Wild at Art

RNG Gallery gets its crazy on with Les Femmed Folles show

The RNG Gallery and its partnership with Dixie Quicks Restaurant is leaving town sometime this summer to set up new residence across the river but not before making a strong statement about what Council Bluffs can expect via contemporary art. Last Friday, members of CB’s Chamber of Commerce lunched on Chef Rene Orduna’s Southern and Cajun fare while getting an earful from Orduna’s partner, gallery owner Rob Gilmer on what RNG will contribute by way of non-mainstream and alternative art to the river city’s cultural scene. The chamber also got an eyeful as they sat and digested a sophisticated and largely well-organized exhibit provocatively titled Les Femmes Folles. The show features the work of five “wild and crazy” (folles) women artists, Leslie Diuguid, Wanda Ewing, Rebecca Herskovitz, Jamie Lamaster and Lauren van Wyke, who readily accept the appellation and interpret it personally in themes of race, gender identification and sexuality. The exhibit, which continues through May 1, consists of prints, drawings, paintings and ceramic sculpture, most of which is suitable for an adult audience. Council Bluffs has already established a regional reputation for public art outside the box. RNG should go a long way in putting the city firmly on the visual arts map, indoor as well. RNG has been down this road before with its successful Body as Text show which ran last fall in conjunction with the sixth annual Omaha Lit Fest event, Undressed/Untold, a performance of erotic readings by nude models at the venue. Body as Text was a mixed bag of contextualized erotica from amateur and pro alike, but the show made a statement seldom seen in this area. This time around Les Femme Folles was motivated by a one night stand and deliver event last Thursday, The Spirit of the Female Beats. Highlighting the evening were readings, again some in the nude, honoring the likes of Carolyn Cassady, Marilyn June Coffey and Diane di Prima as well as other women literary artists of the beat generation. The event was presented by Lit Undressed, a project that also helped organize Undressed/Untold. Both event and exhibit opening were well attended as they achieved their goals, but ironically both suffered somewhat from a relative lack of didactic material regarding their shows. Though there has been much cooperation via emails, social media and local media websites in getting the word out, event night, an otherwise informative pamphlet listing readings and artist bios contained no explanatory material regarding the night’s purpose or Lit Undressed’s mission and history. Likewise, the exhibition would benefit from a strong show statement as well as artist statements, either on the wall as in the past or with the list of works made available to the viewers. Such helpful material is always appreciated, especially when dealing with controversial subjects and the hope for building community support, understanding and appreciation. That said, it can be argued that readings and art speak for themselves, that is, if one understands and is open to the language. Les Femmes Folles offers a mix of the exotic, erotic and downright pornographic; a cultural Rorschach Test that separates the enlightened viewer from the censorial. All it asks is to be seen and taken seriously and not be dismissed out of hand, a given in any artistic license. That much the five diverse artists in this exhibit have in common with the Female Beats as well as their own generation. Curator Ewing, Diuguid, Herskovitz, Lamaster and van Wyke are all upbeat about their strong feminine and feminist point of view. Overall, the show is exploratory, revealing and at times self-effacing in its view of what it is to be a woman. It is also occasionally self-indulgent in illustrating both the pleasure and the frustration in living up to society’s as well as one’s own expectations of being female. The women, and a few men as women, portrayed in the work are proud if a little insecure about their gender and bodies, happy to be the subjects of art even as they acknowledge what it’s like to be treated as an object. Empowered, defiant even, knowing they have this power over the viewer, as they transform themselves from a shrinking violet to a full blown rose. The Femmes Folles themselves are either established or emerging artists and their work enjoys a mutual influence and conversation or two. As a UNO arts professor, Ewing has had a mentoring impact on two of her former students here, Van Wyke and especially Lamaster. Ewing offers familiar imagery of her own that continues her social commentary on how women, particularly Black women, establish their identity and worth based upon images of themselves in the media. Her two earlier caricatures (2003), Get Real and Who’s Bad, set the tone for the exhibit with their combined text message of “keep it Real” and implication that one’s identity can’t be found in a Jheri Curl bottle or any other commercial scheme. Even more impressive is Ewing recontextualizing her expressive Half Dolls in Gallery 3 into small clay sculpture that satirize living the Good Life while half a person. Her influence is readily apparent in the strikingly paradoxical mix media of Lamaster in Gallery 1. The latter cleverly reinterprets the former’s puppet-like Video Grrrlzzz series, but instead of punching bags for heads, these figures sport heads or upper bodies that reflect their titles such as Cherry Darling and Train Tracking. Lamaster’s aesthetic cleverly combines a lacey Victorian attitude with a modern ethos, best seen in Train Tracking. In this image several high stepping half dolls propel a darkly menacing antiquated steam engine forward with their comely net stocking legs. A case maybe of the women’s movement held back or impeded by a lack of progressive thinking and repression. Also in Gallery 1 are the oil pastel and graphite nudes of Van Wyke. A former figure drawing student of Ewing’s, she eschews the caricature of her mentor and offers a rougher, sketchier rendering of the female form. Though Van Wyke has titled each piece with the model’s names, Erika, Lauren and Molly, all the work is autobiographical as the tentativeness of each subject belies the artist’s own in showing her first nude exhibit. Erika seems reluctant to expose herself as she crouches forward covering her breasts, and in a second image comes close to touching herself as her hand hesitates on her inner thigh. Meanwhile, Lauren herself is exposed to the world but hides her identity and her head outside the frame standing awkwardly and insecurely, a feeling any artist can appreciate female or otherwise. There is nothing tentative about Herskovitz’s imagery which highlights Galleries 2 and 3. As she has in the past, the artist continues to explore the impact of explicit pornography on women and its audience with her exact art that replicates hardcore magazine photos. Herskovitz’s work is dominated by women pleasuring themselves but its eroticism is measured by a certain ambiguity and nuance. As with her series and installation in Galley 2, all of the figures are incomplete or minimalist, focusing on facial and body language, raising the issue of self-gratification for both subject and viewer. Less ambiguous are the faux orgasms on the faces of her Harem further compromised by their frames of embroidery hoops which may reinforce the lengths to which some go to make a living. Perhaps the most compelling piece in the show is Herskovitz’s large oil on Mylar Miss Tracy who seems oblivious to her viewer such is the depth of her orgasm. Even the oil drippings that extend fortuitously off the Mylar in shadow form down the wall are duplicitous representing both the passion and frustration of self-gratification in a voyeur/voyance relationship. That the artist pays such attention to facial expression here as well as in her Harem further supports her Humanistic attitude toward sexual freedom and expression. Diuguid ends the exhibit with a lighter, more whimsical touch with her gender-bending mixed media drawings with such tongue-in-cheek titles as Big Girls Need Big Diamonds. Similar to the exotic portraits of Christine Stormberg, these “girls” still flaunt their facial hair and musculature inside their wigs, makeup and breastplates. Diuguid’s cross-dressers are the wild and craziest girls of all in Les Femmes Folles as they too strive to find and express the female side of their nature outside the box and conventional wisdom. Les Femmes Folles continues through May 1 at RNG Gallery, 1915 Leavenworth (Dixie Quicks entrance). Call (402) 214-3061 or go online at dixiequicks.com for details.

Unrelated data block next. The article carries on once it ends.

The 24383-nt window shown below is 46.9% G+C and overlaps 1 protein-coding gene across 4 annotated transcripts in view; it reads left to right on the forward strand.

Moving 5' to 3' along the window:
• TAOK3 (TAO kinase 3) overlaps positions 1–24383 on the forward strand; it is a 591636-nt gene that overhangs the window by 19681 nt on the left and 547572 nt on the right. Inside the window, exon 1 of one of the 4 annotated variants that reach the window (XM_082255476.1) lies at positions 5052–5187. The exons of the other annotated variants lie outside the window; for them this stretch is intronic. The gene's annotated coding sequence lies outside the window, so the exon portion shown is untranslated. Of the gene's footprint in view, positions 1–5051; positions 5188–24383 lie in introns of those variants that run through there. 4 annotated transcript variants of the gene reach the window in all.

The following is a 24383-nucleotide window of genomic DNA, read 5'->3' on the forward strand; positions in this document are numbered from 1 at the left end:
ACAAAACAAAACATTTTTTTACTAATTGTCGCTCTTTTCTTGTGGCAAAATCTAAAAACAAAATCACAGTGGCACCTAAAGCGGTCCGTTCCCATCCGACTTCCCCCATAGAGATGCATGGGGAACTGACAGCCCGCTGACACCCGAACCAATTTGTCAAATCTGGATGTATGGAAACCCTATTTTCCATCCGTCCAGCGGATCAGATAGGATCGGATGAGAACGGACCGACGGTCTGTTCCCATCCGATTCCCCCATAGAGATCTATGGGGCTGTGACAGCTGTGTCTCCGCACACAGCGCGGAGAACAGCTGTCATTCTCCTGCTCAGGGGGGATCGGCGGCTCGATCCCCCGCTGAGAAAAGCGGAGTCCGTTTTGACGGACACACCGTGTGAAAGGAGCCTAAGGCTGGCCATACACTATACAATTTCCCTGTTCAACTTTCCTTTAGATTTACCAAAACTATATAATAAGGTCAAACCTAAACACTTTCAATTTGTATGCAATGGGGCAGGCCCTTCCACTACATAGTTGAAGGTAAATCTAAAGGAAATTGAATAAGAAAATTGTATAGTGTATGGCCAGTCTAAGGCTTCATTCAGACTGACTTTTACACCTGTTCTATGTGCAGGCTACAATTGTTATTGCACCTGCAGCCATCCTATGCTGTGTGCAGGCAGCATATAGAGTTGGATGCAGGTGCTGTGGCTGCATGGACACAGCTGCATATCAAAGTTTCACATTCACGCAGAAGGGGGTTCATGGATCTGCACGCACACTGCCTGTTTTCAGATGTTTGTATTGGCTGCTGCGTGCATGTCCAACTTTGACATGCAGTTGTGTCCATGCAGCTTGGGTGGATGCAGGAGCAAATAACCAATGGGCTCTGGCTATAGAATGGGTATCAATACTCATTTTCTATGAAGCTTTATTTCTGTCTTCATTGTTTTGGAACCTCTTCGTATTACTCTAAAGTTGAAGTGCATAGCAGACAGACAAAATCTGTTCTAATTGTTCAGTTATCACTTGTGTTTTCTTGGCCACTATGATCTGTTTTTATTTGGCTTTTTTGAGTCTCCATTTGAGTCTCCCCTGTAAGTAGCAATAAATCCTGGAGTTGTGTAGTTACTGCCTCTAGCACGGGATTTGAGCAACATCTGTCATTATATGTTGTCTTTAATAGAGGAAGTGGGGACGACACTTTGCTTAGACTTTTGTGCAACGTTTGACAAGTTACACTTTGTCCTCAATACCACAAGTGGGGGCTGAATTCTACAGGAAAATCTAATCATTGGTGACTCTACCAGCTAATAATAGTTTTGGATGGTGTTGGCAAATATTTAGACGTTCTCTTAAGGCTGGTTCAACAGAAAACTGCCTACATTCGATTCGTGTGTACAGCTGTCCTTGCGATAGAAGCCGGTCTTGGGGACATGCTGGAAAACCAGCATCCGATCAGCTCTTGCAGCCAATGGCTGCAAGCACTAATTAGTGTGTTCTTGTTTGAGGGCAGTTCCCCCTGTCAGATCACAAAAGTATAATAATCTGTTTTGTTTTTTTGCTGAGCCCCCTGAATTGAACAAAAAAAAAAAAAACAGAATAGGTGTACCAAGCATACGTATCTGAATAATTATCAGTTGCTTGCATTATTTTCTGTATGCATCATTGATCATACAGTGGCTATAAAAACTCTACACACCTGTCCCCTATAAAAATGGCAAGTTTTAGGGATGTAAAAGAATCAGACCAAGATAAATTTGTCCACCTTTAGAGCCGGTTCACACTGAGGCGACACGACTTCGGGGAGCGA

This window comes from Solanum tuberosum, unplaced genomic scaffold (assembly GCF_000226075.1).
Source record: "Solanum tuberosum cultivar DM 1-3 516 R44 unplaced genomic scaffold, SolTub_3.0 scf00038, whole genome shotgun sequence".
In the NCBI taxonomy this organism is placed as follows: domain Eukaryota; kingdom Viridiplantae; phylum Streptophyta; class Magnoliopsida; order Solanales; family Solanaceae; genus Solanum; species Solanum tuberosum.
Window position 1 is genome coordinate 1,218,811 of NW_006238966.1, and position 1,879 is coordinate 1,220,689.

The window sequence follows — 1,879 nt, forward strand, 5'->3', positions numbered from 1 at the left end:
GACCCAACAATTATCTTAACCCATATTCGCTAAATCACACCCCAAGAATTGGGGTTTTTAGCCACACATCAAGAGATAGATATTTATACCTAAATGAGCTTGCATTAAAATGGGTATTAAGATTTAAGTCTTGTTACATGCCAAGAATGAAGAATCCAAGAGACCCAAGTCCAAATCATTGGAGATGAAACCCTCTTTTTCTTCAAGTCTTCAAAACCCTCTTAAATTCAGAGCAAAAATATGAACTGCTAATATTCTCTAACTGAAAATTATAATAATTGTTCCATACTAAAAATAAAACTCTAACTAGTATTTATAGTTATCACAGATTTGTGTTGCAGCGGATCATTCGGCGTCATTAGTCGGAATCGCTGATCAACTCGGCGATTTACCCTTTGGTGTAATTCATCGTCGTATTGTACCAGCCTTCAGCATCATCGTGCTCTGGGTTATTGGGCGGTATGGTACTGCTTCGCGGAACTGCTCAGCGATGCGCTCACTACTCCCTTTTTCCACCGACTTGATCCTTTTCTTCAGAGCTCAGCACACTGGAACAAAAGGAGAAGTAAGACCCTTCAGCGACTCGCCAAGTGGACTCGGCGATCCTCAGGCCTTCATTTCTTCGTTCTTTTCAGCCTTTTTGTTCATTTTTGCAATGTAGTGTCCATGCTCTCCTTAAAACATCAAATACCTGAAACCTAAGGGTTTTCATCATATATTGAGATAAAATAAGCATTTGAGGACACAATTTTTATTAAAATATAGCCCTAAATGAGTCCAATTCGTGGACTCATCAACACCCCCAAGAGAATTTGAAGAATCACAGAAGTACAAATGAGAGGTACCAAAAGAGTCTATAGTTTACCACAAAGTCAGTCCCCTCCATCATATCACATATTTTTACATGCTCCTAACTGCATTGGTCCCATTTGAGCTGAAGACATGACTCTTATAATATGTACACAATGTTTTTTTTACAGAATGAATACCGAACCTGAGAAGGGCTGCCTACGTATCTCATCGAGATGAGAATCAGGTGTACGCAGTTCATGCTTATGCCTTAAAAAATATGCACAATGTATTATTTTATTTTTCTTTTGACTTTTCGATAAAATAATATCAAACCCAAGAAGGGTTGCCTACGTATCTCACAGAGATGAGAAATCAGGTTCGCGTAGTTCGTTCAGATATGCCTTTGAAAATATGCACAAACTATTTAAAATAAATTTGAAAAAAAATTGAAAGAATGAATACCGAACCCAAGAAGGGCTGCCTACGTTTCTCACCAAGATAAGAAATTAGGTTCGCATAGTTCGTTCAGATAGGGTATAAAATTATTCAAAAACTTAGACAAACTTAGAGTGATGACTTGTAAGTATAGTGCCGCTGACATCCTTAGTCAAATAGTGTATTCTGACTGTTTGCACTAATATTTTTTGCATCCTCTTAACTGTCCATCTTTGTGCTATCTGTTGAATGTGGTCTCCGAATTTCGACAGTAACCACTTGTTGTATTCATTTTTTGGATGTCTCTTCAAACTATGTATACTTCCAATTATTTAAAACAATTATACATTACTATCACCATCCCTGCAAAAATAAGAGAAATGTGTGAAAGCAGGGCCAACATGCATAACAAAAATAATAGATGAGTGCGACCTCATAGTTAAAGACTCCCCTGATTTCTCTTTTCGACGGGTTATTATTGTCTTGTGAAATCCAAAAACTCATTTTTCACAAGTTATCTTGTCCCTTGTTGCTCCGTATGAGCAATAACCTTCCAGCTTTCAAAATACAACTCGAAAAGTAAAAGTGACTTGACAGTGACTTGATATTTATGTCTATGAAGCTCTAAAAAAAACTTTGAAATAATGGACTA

posted at 10:08 pm
on Thursday, April 07th, 2011

COMMENTS

(We're testing Disqus commenting (finally!); please let us know if you have trouble.)

comments powered by Disqus

 

« Previous Page


<p>Ric Marchio features handmade musical instruments at Fred Simon Gallery</p> Different Drummers

Ric Marchio and Michael Giron’s new exhibit at the Nebraska Arts Council/ Fred Simon Gallery, which continues to August 22, combines work moving in highly variant directions, so each may appeal to...

more »


<p>Laura Carlson exhibits new work for viewer intervention in her show, <em>Social Studies,</em> at Dale Clark branch of Omaha Public Library.</p> ‘Social Studies’

The series of paintings and assorted documents by Omaha-based artist Laura Carlson, currently on display at the downtown branch of the Omaha Public Library, is part art exhibit, part performance, and...

more »


<p> ‘One Little Indian’ at RNG Gallery…

There are moments that have left imprints in the minds of many - the past that can be revisited through objects or events with thoughts and images amalgamated in energy, color and determination.  One...

more »


<p>'Am i Alone' by Beej nierengarten-Smith on display at Gallery 72 </p> What Comes Natural

The current exhibit Human I Nature at Gallery 72, personal, exotic and complex, is a must-see for art aficionados seeking a distinct woman’s point of view in three parts.

 Seasoned artists Minna...

more »


<p><em> Something Old, Something New

Not many artists have approached the challenges and contradictions of making art quite as astutely as Colin Smith.  There is experimentation with materials and process and he creates his art taking...

more »







Advanced Search